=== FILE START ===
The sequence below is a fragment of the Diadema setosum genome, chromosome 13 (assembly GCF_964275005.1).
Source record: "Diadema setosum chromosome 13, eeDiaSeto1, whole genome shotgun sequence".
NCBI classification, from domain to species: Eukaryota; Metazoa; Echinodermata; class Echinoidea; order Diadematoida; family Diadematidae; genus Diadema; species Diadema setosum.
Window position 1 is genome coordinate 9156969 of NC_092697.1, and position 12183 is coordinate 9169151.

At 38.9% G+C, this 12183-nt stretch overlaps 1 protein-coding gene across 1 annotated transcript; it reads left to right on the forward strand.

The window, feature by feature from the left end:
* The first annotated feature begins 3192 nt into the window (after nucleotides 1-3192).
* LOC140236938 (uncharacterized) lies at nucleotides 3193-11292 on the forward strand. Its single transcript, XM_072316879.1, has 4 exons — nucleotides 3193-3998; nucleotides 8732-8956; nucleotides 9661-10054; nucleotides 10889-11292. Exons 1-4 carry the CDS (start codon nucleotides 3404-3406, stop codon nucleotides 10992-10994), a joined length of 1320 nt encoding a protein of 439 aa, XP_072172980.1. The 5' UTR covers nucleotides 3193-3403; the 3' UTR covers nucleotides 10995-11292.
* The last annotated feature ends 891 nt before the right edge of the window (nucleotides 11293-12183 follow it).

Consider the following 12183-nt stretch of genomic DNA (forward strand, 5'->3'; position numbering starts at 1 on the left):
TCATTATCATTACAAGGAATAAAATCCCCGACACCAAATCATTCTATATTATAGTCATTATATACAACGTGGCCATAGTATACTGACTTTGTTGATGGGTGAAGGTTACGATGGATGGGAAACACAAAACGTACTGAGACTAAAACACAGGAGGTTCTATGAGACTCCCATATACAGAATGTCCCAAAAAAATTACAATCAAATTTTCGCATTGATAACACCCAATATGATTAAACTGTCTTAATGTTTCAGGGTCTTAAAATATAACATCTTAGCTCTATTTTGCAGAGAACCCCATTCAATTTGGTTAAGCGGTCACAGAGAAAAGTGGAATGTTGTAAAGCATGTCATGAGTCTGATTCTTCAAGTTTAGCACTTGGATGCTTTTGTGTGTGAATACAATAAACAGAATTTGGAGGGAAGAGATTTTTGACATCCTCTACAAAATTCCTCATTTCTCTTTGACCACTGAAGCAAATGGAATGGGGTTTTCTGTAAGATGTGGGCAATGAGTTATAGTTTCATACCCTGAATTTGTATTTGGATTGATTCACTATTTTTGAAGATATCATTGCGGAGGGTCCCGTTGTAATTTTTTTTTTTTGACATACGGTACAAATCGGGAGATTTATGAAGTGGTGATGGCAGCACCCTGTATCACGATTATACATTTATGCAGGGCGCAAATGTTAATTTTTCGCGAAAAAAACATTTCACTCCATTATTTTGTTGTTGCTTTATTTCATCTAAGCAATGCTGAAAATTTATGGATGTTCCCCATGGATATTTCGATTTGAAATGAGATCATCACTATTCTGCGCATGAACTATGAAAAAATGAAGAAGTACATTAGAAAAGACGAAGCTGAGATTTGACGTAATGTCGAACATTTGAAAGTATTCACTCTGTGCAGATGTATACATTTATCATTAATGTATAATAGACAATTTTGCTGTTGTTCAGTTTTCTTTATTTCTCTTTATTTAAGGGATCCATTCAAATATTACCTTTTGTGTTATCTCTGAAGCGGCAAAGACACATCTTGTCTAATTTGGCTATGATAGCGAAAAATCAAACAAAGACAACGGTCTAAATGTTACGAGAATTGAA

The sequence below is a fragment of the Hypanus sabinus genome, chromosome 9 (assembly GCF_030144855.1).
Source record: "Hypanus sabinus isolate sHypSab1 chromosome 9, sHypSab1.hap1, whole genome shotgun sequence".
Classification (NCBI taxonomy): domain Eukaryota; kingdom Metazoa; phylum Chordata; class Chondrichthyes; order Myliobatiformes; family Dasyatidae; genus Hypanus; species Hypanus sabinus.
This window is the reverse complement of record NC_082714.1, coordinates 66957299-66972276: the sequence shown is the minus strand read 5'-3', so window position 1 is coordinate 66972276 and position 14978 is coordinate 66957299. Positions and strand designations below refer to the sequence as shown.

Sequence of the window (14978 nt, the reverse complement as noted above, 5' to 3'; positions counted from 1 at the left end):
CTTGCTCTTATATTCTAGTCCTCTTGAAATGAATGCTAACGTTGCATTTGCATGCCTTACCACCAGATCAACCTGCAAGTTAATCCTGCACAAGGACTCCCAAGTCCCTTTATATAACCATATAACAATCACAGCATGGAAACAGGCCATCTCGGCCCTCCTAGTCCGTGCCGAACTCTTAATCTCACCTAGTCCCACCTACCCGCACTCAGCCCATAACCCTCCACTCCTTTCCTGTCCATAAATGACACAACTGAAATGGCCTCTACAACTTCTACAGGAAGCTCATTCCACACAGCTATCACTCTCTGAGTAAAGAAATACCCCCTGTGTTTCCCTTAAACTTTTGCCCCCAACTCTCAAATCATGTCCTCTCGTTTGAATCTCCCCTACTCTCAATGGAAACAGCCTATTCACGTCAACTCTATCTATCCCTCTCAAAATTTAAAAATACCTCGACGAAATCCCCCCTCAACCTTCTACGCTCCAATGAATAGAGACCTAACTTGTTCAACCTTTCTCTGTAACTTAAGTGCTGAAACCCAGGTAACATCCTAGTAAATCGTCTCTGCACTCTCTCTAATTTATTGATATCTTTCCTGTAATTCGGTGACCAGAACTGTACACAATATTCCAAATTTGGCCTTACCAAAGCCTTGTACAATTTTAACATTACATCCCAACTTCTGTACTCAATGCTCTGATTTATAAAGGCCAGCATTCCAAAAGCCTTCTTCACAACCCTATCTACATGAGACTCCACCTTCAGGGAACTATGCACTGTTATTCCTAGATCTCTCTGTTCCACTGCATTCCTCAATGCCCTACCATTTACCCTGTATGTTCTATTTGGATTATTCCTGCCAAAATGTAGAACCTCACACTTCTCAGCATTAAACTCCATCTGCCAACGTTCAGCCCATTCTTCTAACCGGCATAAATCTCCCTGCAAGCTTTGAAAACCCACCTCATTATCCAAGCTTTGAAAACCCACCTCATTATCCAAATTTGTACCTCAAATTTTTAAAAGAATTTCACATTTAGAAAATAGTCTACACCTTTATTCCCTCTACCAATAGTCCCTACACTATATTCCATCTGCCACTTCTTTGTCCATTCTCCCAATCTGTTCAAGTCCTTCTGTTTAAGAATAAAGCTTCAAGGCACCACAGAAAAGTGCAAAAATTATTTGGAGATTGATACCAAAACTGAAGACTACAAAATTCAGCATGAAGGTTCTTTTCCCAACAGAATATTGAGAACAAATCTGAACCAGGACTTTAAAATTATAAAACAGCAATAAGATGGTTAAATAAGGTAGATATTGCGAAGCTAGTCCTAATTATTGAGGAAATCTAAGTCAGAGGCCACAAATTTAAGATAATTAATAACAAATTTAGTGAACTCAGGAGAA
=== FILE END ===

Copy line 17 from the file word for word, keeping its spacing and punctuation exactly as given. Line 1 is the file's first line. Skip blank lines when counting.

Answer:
CTTGCTCTTATATTCTAGTCCTCTTGAAATGAATGCTAACGTTGCATTTGCATGCCTTACCACCAGATCAACCTGCAAGTTAATCCTGCACAAGGACTCCCAAGTCCCTTTATATAACCATATAACAATCACAGCATGGAAACAGGCCATCTCGGCCCTCCTAGTCCGTGCCGAACTCTTAATCTCACCTAGTCCCACCTACCCGCACTCAGCCCATAACCCTCCACTCCTTTCCTGTCCATAAATGACACAACTGAAATGGCCTCTACAACTTCTACAGGAAGCTCATTCCACACAGCTATCACTCTCTGAGTAAAGAAATACCCCCTGTGTTTCCCTTAAACTTTTGCCCCCAACTCTCAAATCATGTCCTCTCGTTTGAATCTCCCCTACTCTCAATGGAAACAGCCTATTCACGTCAACTCTATCTATCCCTCTCAAAATTTAAAAATACCTCGACGAAATCCCCCCTCAACCTTCTACGCTCCAATGAATAGAGACCTAACTTGTTCAACCTTTCTCTGTAACTTAAGTGCTGAAACCCAGGTAACATCCTAGTAAATCGTCTCTGCACTCTCTCTAATTTATTGATATCTTTCCTGTAATTCGGTGACCAGAACTGTACACAATATTCCAAATTTGGCCTTACCAAAGCCTTGTACAATTTTAACATTACATCCCAACTTCTGTACTCAATGCTCTGATTTATAAAGGCCAGCATTCCAAAAGCCTTCTTCACAACCCTATCTACATGAGACTCCACCTTCAGGGAACTATGCACTGTTATTCCTAGATCTCTCTGTTCCACTGCATTCCTCAATGCCCTACCATTTACCCTGTATGTTCTATTTGGATTATTCCTGCCAAAATGTAGAACCTCACACTTCTCAGCATTAAACTCCATCTGCCAACGTTCAGCCCATTCTTCTAACCGGCATAAATCTCCCTGCAAGCTTTGAAAACCCACCTCATTATCCAAGCTTTGAAAACCCACCTCATTATCCAAATTTGTACCTCAAATTTTTAAAAGAATTTCACATTTAGAAAATAGTCTACACCTTTATTCCCTCTACCAATAGTCCCTACACTATATTCCATCTGCCACTTCTTTGTCCATTCTCCCAATCTGTTCAAGTCCTTCTGTTTAAGAATAAAGCTTCAAGGCACCACAGAAAAGTGCAAAAATTATTTGGAGATTGATACCAAAACTGAAGACTACAAAATTCAGCATGAAGGTTCTTTTCCCAACAGAATATTGAGAACAAATCTGAACCAGGACTTTAAAATTATAAAACAGCAATAAGATGGTTAAATAAGGTAGATATTGCGAAGCTAGTCCTAATTATTGAGGAAATCTAAGTCAGAGGCCACAAATTTAAGATAATTAATAACAAATTTAGTGAACTCAGGAGAA